Back to this Not Provided business, KISSmetrics provides three great work-arounds for uncovering queries/sources which revolve around user behaviors, CPC/SEM, landing pages, and less traditional SEO tactics. Clearly, we can’t rely on Google or even Bing for our analytics and webmaster tools, so here are some ways we can be more self-sufficient and aware of how our content really performs.

http://blog.kissmetrics.com/unlock-keyword-not-provided/

“Recognize your influence. Recognize timing. Be intentional with your words.”

This powerful quote comes from former Navy enlistee and present-day Qualatech team leader/trainer, Matt Law. The next link goes to his article, which digs deeper into what leadership really means.. As well as the power our words really have!

Qualatech is an IT firm that seems to be very principle-driven.. In this article, they put the technical and tactical stuff aside to get to the root of what makes organizations thrive. While IT as a whole is struggling, this a Washington DC consulting firm thrives. My good friend James St. John pointed me to this article but I can see why Qualatech has thrived in what is a very saturated and underappreciated industry: they recognize the importance of true leadership, not mere management, and empowering others

http://www.qualatech.com/the-fishing-trip-that-started-qualatech

I love the narrative element here. A simple fishing trip becomes a life-changing event. The Navy Lieutenant could have easily served his own purposes and tell Matt to re-enlist but, instead, he tells him he has a greater purpose. Certainly, anyone that started an IT firm and stuck with it before the dot-com flops of the late nineties can tell you that was the way to go.

Sidebar: This article also makes a strong case for the power of storytelling and the influence the right words have.. And y’all know how passionate I am about such topics!

Today, Qualatech is a muliti-million-dollar operation and they continue to grow while others close doors and venture into more viable fields. I absolutely love this inspirational story. Thanks for sharing, James and Matt!

http://osakabentures.com/2013/10/startup-founders-who-give-back-in-listly/

There’s a quickie from another friend and collaborator of mine, Saul Fleischman. If you are looking to network with other startups and collaborate, add your name into the peer support list[ly] cited there. As Guy Kawasaki would say, it’s better to share a bigger pie than to desperately hold onto a tiny little slice. Saul is a big fan of give-and-take/reciprocation. He is also based out of Japan, which may be more convenient for those of us not in the Americas. Saul is as authentic as they come so, if you seek honesty and objectivity, he is your man!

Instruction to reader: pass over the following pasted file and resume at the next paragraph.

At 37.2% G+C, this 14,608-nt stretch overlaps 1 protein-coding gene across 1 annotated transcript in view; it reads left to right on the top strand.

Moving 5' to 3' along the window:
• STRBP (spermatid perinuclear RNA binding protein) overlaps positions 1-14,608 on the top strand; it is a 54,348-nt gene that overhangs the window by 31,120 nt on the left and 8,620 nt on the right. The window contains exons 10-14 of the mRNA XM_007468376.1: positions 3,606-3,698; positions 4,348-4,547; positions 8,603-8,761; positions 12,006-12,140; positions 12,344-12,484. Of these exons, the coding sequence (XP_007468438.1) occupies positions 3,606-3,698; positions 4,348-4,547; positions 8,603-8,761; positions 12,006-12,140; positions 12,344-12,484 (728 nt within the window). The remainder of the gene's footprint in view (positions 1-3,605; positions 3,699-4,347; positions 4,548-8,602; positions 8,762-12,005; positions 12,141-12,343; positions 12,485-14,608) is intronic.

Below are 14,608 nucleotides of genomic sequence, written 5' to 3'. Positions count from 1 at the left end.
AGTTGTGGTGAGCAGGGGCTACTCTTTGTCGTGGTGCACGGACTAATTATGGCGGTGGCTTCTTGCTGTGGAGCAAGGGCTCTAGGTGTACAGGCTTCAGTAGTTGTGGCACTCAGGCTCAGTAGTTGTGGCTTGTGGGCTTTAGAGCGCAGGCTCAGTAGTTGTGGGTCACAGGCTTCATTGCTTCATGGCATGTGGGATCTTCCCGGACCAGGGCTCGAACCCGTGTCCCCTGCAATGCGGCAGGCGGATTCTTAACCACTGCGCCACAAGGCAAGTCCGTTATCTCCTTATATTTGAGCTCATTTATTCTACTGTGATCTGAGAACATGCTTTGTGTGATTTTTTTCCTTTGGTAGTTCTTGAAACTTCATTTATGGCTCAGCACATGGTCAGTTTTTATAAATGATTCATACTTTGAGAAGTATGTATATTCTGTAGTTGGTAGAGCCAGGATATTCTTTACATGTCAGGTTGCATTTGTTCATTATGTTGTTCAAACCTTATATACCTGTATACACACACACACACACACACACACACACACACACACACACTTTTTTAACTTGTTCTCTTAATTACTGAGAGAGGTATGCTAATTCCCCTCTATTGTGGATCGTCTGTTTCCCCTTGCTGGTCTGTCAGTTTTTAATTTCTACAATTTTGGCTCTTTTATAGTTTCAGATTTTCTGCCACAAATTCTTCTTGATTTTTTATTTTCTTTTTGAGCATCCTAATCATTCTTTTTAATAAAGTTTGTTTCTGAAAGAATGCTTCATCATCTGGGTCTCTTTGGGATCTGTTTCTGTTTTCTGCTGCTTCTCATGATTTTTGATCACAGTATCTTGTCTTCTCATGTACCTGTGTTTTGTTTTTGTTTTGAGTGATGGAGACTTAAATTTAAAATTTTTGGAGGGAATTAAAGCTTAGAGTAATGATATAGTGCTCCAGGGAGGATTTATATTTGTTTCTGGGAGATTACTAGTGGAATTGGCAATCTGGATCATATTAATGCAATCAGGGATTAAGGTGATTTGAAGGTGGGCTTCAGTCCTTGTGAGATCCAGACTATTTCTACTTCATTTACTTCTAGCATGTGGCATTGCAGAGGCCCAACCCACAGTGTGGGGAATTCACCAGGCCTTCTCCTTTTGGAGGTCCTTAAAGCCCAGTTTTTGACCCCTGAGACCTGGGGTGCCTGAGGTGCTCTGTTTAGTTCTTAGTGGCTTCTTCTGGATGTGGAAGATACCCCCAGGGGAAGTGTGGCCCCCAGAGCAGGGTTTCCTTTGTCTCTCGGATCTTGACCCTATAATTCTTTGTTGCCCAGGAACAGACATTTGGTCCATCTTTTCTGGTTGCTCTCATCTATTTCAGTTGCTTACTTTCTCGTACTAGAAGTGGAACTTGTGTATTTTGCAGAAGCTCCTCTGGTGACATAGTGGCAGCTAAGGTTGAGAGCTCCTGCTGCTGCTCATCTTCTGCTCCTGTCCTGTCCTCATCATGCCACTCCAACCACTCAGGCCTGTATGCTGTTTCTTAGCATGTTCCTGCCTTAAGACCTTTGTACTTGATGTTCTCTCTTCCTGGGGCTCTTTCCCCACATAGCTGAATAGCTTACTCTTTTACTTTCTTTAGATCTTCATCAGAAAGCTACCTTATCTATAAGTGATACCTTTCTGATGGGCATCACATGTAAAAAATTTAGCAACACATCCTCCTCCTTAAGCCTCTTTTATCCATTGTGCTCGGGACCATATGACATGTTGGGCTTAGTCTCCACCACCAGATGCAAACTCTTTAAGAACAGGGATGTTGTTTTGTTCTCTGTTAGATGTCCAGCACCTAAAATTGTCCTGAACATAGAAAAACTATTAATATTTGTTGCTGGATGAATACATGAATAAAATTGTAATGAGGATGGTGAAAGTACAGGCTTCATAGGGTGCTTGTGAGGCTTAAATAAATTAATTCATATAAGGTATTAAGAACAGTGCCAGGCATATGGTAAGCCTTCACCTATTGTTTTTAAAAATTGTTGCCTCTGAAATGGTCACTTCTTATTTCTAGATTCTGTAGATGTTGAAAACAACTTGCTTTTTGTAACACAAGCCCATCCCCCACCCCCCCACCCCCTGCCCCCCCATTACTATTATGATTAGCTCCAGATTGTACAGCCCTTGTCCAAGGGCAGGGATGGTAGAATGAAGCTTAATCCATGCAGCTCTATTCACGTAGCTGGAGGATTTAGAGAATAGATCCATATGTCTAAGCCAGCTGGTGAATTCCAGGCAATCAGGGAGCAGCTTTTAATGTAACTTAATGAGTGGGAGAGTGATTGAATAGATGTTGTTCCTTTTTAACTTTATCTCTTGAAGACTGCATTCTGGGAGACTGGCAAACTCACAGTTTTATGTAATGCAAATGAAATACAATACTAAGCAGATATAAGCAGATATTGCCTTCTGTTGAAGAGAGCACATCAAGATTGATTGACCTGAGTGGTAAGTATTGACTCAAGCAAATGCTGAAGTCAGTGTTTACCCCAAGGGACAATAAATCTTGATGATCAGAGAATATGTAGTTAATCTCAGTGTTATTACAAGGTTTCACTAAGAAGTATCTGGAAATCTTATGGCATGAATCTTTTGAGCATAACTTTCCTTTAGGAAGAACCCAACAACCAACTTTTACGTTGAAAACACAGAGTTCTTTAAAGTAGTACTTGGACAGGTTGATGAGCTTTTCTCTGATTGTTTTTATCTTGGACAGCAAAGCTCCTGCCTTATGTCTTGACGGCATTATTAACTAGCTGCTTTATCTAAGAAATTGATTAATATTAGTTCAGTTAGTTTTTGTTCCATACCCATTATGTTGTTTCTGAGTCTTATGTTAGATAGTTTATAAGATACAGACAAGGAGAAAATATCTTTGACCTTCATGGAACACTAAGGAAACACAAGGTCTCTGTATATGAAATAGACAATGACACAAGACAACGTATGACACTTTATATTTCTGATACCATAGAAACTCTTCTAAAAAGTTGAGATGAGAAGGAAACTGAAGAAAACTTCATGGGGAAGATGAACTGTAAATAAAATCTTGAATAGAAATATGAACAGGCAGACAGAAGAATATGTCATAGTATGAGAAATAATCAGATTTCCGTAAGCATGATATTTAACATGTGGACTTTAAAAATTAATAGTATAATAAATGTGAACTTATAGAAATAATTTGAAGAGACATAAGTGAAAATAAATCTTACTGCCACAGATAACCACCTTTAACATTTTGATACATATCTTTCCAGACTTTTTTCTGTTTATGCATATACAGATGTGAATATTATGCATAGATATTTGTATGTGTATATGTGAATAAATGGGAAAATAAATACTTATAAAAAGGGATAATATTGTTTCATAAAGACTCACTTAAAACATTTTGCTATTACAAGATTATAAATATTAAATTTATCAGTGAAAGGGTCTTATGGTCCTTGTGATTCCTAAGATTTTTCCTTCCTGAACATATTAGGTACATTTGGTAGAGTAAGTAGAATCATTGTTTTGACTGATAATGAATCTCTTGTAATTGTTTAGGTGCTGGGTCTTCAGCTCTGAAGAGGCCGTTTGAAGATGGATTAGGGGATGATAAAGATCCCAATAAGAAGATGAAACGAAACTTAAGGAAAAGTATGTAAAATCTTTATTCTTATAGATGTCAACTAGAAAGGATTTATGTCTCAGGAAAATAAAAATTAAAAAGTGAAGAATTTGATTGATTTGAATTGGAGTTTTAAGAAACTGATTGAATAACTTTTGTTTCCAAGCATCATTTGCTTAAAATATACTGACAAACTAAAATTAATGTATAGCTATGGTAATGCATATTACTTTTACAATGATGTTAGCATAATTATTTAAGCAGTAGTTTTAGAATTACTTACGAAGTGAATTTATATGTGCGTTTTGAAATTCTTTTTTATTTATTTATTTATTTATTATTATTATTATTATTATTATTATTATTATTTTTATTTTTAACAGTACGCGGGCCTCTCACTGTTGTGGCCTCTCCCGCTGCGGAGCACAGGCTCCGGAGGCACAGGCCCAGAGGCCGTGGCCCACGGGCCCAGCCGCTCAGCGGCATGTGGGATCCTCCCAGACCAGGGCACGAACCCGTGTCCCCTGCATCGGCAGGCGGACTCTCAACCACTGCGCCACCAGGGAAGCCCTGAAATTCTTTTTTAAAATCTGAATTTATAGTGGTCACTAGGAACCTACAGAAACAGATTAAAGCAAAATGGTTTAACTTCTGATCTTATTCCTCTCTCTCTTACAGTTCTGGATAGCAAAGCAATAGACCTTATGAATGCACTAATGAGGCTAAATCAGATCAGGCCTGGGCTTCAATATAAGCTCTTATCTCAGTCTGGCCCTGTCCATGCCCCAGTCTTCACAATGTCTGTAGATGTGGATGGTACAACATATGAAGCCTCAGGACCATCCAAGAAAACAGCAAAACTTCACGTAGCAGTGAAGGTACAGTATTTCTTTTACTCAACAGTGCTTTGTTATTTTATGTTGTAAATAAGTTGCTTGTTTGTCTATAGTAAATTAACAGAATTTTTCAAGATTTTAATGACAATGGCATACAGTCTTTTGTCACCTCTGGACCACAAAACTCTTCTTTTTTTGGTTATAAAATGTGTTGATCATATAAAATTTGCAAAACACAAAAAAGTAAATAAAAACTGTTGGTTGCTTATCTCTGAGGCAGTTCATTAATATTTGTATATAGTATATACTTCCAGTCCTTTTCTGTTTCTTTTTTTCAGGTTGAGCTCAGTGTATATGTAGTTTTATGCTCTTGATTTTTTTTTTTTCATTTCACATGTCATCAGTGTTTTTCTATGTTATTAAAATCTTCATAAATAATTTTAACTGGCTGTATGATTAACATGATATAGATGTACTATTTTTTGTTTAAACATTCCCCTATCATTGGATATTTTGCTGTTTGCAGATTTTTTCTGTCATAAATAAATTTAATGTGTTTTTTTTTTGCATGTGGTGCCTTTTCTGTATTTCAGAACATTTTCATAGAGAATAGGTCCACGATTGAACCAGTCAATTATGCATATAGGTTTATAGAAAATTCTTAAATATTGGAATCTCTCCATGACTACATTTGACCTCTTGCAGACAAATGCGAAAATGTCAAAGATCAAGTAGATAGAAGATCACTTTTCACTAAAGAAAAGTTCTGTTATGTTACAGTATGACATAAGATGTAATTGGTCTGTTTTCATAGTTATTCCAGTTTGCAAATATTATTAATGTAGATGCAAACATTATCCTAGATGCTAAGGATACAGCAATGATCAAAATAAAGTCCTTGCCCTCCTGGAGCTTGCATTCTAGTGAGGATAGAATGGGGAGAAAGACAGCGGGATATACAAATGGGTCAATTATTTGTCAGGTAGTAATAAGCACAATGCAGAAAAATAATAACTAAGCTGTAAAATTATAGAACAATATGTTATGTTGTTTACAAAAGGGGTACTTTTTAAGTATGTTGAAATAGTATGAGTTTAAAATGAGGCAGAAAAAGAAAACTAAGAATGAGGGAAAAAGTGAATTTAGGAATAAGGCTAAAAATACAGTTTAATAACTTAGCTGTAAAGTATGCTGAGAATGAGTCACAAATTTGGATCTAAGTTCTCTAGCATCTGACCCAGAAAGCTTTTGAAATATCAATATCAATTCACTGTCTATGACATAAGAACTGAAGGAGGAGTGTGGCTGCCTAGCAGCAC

…and now for something completely different…

http://www.wisegeek.org/what-is-satire.htm

Satire and irony may be two of the most misunderstood literary devices out there so, when my son asked for help with his lit project, I thought it would be prudent to make sure I explained things properly. WiseGeek is one of those sites I enjoy when I feel like brushing up on my knowledge, or just reminding myself that I am a geek, above all. This is an informative read, even if you do not consider yourself a writer.

Did you know there are three main types of satire (and apparently a fourth and fifth kind)?

These describe the tone and style of the satire, rather than the subject matter. Interestingly enough, all I could think of was political satire at first.. I am now informed!

Hope you all enjoyed this week’s picks!

If I missed your submissions, feel free to post on our SEO Facebook group or email me.

Staying On Spec & Other Consulting / Subcontracting Tips

Thanks to Triberr, Twitter, StumbleUpon, and Google+ (okay, sometimes LinkedIn and Facebook too), I have gotten to know many of you in the blogosphere and B2B space. I don’t need to tell you how hard consulting is, especially if you work from home. Understanding our collective challenges and drawing from our discussions and collaborations together, I have compiled some handy-dandy tips and insights. Today, amidst all the buzz about Valve announcements and SteamOS, I’d like to take a look at a subject that I can (and will) write a book about:

Consulting & Subcontracting Tips: How to Play Nice with Cients and Their Contractors / Coordinators

20130926-142119.jpg

Subcontracting is probably the easiest way to bridge the gap between major projects and supplement our existing revenue streams. Consultants and agencies almost always will take help if they have overflow work and feel overwhelmed. The risks and challenges I have experienced firsthand are as follows:

  • Less opportunity to build a relationship with the client.
  • Usually more about tactics than strategy and creative control.
  • As a result of the aforementioned, you essentially have to be a hired monkey.